In response to today’s ruling by the US Supreme Court regarding the constitutionality of the Affordable Care Act, I am posting the same blog on both my medical/health website: themedicalmysterytour.com and my political website: progressiveviewfromthemiddle.com. Today’s ruling encompasses components of … Continue reading →
We’re entered an interesting phase in Terry’s healthcare experience. It seems we will now have to fight for some of what we think he needs. He’s been denied a medication prescribed by his physician by his prescription drug carrier. Because … Continue reading →
When it comes to disclosing medical conditions and potential treatments, we’ve learned the hard way that even when you think you know what’s going on, you don’t know it all. I understand doctors don’t have enough time to invest determining how a patient or patient’s family member will react to bad news and tailor their discussion accordingly, but it’s frustrating to learn that we didn’t know nearly as much as we thought we did.
After the scope of Terry’s bladder that discovered the cancer there, the urologist was very upbeat and optimistic about the procedures and Terry’s likelihood of going home the same day with no catheter. Standing beside his bed minutes before the surgery, we learned that not only was the cancer in his bladder, but was in the urethra, and running through the prostate. He is still confident that they will be able to get it all, but they will not be doing it the way Terry and I understood the procedure would be done. We both thought that they would remove a layer and send it to pathology, and keep repeating that process until the sample came back clean. They will not. They will take all they think is necessary, and then that will be sent to pathology with results to be provided approximately 5 days later.
This means that he may potentially have to undergo longer chemotherapy than anticipated. He was told that he would just have the initial treatment after surgery to make sure they got all cells, but if the pathology report comes back with negative results, he will have to complete a more comprehensive treatment course with chemotherapy. It was also disturbing to learn that the cancer was more extensive than we were initially told. He knew about the malignancies in the urethra, and had briefly mentioned it to Terry at the time of the scope, but I did not know anything about it until right before his surgery.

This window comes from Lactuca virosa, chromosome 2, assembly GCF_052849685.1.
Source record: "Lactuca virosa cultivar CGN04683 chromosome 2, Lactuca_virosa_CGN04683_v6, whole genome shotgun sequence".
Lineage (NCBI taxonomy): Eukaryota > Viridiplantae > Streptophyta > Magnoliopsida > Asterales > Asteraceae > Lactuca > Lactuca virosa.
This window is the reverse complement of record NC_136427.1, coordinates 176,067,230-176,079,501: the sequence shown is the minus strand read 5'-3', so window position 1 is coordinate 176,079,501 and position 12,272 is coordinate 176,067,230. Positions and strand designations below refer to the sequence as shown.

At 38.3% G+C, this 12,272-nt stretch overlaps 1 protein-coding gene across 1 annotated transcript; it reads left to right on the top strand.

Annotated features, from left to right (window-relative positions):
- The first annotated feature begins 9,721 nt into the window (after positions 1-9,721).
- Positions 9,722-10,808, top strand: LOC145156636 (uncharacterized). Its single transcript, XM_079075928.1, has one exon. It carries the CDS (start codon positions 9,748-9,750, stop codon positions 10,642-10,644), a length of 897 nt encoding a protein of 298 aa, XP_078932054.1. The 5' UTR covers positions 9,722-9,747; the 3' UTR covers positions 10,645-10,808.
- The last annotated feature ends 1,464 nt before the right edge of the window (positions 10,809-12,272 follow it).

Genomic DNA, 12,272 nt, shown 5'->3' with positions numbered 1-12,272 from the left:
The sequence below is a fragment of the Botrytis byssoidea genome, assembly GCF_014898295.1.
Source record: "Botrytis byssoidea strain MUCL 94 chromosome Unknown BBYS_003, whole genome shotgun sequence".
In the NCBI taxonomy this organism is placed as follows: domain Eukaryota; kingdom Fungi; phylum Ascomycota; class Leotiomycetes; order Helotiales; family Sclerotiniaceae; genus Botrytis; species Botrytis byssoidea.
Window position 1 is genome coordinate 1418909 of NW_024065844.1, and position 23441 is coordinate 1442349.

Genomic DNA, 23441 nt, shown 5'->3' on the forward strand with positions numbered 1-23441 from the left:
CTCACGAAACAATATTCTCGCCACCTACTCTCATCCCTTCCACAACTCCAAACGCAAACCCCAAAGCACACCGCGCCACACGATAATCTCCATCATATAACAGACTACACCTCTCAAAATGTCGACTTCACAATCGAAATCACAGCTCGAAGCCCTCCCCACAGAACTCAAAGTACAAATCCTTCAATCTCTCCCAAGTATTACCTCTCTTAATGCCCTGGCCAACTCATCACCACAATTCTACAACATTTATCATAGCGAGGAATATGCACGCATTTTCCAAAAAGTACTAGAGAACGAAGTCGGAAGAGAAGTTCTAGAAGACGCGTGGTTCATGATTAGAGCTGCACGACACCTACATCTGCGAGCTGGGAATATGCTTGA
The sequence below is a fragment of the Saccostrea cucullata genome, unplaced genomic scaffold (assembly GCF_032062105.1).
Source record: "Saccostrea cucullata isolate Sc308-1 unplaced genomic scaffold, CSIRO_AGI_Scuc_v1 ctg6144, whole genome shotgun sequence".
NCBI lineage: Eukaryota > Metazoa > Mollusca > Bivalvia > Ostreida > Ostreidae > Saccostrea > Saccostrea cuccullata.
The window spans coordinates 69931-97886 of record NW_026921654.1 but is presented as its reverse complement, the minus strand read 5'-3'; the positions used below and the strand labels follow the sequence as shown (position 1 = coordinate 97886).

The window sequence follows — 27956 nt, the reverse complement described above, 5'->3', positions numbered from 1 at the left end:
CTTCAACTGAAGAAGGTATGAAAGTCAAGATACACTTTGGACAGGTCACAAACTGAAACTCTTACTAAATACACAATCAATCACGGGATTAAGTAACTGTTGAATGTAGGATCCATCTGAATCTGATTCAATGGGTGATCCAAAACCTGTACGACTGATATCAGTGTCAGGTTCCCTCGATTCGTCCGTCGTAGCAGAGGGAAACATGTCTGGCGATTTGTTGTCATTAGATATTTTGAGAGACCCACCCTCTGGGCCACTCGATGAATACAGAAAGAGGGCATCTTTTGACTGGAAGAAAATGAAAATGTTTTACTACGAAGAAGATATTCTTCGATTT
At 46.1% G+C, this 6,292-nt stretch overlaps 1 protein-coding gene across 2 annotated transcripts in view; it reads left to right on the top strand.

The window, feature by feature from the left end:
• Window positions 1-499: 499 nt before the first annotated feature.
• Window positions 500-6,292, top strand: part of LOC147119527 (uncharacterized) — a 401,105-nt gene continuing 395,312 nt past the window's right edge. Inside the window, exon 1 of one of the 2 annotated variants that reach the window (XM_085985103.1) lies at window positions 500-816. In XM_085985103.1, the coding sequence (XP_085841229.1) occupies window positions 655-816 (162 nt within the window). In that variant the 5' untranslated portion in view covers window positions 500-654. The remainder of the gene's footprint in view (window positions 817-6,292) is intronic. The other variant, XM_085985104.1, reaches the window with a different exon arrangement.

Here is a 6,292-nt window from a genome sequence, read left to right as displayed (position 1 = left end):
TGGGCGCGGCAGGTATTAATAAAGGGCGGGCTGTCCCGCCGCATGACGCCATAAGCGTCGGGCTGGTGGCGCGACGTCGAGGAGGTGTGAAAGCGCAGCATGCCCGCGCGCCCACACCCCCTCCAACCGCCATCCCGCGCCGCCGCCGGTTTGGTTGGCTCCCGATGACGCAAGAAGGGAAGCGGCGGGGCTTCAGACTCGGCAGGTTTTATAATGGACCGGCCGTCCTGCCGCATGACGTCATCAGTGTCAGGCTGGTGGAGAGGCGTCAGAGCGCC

I’m struggling to understand why there is not full disclosure by physicians about the real extent of what Terry will go through. The details always seem to come after the fact. They will let us know the possible negatives consequences of the treatment or procedures, but withhold details about what to expect when the treatment or procedure is completed. I’m sure there is logic on their end about what they’re doing, but from the patient’s standpoint, there’s a world of uncertainty enveloping them.
It also doesn’t help the wait for me while he’s in surgery to find out minutes before that there is more going on than previously revealed. It leads to questions that are not productive and makes the wait even longer and more difficult. In the vast and complex system that is the KU Medical Center they may have to tailor all procedures to benefit doctors and medical staff. But I will never believe that less information is the way to go. As long as I’m fighting for Terry’s health, I refuse to think less is more. It’s not.